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Sajid Javid demands GPs hold more face-to-face appointments but plans to cut doctors’ workloads


Sajid Javid demands GPs hold more face-to-face appointments but plans to cut doctors’ workloads by removing some prescription responsibilities

  • Sajid Javid is planning to cut doctors’ workloads by removing some prescription responsibilities
  • Health Secretary planning to allow hospitals and pharmacies to prescribe drugs
  • Could also be spared writing ‘sick notes’ for Driver and Vehicle Licensing Authority










Health Secretary Sajid Javid is planning to cut doctors’ workloads by removing some of their responsibility for prescriptions – but is demanding they hold more face-to-face appointments in return.

Under the plans, hospitals and pharmacies could prescribe drugs such as antibiotics.

GPs could also be spared writing ‘sick notes’ for the Driver and Vehicle Licensing Authority, which governs if patients are fit to drive.

In return, they will be expected to hold more in-person appointments – or suffer unspecified sanctions.

Health Secretary Sajid Javid is planning to cut doctors’ workloads by removing some of their responsibility for prescriptions – but is demanding they hold more face-to-face appointments in return

Health Secretary Sajid Javid is planning to cut doctors’ workloads by removing some of their responsibility for prescriptions – but is demanding they hold more face-to-face appointments in return

It comes amid growing concern that patients are still finding it difficult to obtain face-to-face appointments with GPs, leading to more going straight to accident and emergency departments instead.

Before the pandemic, about 80 per cent of GP appointments were held in person. That slumped as lockdown was imposed, and even now only 58 per cent of appointments are being conducted face to face.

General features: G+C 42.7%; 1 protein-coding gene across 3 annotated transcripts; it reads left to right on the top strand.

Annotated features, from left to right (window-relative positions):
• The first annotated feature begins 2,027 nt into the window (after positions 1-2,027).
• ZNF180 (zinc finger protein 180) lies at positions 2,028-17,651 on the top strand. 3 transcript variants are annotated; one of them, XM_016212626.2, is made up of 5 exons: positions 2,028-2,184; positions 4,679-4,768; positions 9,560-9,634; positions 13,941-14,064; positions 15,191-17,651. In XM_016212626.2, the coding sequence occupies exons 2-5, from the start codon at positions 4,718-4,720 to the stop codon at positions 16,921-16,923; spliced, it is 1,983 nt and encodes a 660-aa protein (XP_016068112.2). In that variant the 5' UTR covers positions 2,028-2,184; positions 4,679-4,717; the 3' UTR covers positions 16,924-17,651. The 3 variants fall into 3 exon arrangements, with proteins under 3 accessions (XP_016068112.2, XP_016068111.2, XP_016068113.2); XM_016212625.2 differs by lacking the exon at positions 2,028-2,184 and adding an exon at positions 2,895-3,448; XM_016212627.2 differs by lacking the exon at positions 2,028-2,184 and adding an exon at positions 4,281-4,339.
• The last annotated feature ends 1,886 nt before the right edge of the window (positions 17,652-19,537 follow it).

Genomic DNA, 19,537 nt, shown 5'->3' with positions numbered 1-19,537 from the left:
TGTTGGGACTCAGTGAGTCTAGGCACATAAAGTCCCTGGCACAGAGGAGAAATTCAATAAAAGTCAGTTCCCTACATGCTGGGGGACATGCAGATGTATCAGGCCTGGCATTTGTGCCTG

Amid reluctance from GPs to offer more, ministerial aides have opened informal talks with the British Medical Association.

The doctors’ union has firmly resisted a full return to face-to-face appointments, saying general practices are ‘overloaded’ and there are not enough family doctors.

It points out there are 1,904 fewer fully-qualified full-time GPs than in 2015. A Government source said the hope was to open a constructive dialogue by acknowledging the work pressures GPs were under and offering suggestions about how these could be eased.

One idea being floated is to link the number of in-person appointments with GP pay, providing a financial carrot to see patients face-to-face – and a penalty for those who resist. Such incentives are commonly used to improve patient care in GPs’ NHS contracts. The source said: ‘The vast majority of GPs do an excellent job under great pressure, but we need to be able to hold to account those who do not pull their weight.

That is a break from his predecessor, Matt Hancock. Last year, he hailed ‘Zoom’ medicine, telling the Royal College of Physicians that the NHS must not ‘fall back into old habits’ after the pandemic

That is a break from his predecessor, Matt Hancock. Last year, he hailed ‘Zoom’ medicine, telling the Royal College of Physicians that the NHS must not ‘fall back into old habits’ after the pandemic

‘Sajid is determined to get face-to-face appointments back to pre-pandemic levels.’

That is a break from his predecessor, Matt Hancock. Last year, he hailed ‘Zoom’ medicine, telling the Royal College of Physicians that the NHS must not ‘fall back into old habits’ after the pandemic.

But the ‘remote first’ plan caused a backlash, first from patients and now from hospital doctors.

Yesterday, the Royal College of Emergency Medicine warned that a ‘lack of access to primary care’ and the shift to telephone consultations were driving people to A&Es.

Last night, Dr Richard Vautrey, who chairs the BMA’s GP Committee, said: ‘There have been informal but confidential discussions … but at this time these remain just that. When proposals to remedy the crisis within general practice are shared with the BMA, we will consider and respond accordingly.’

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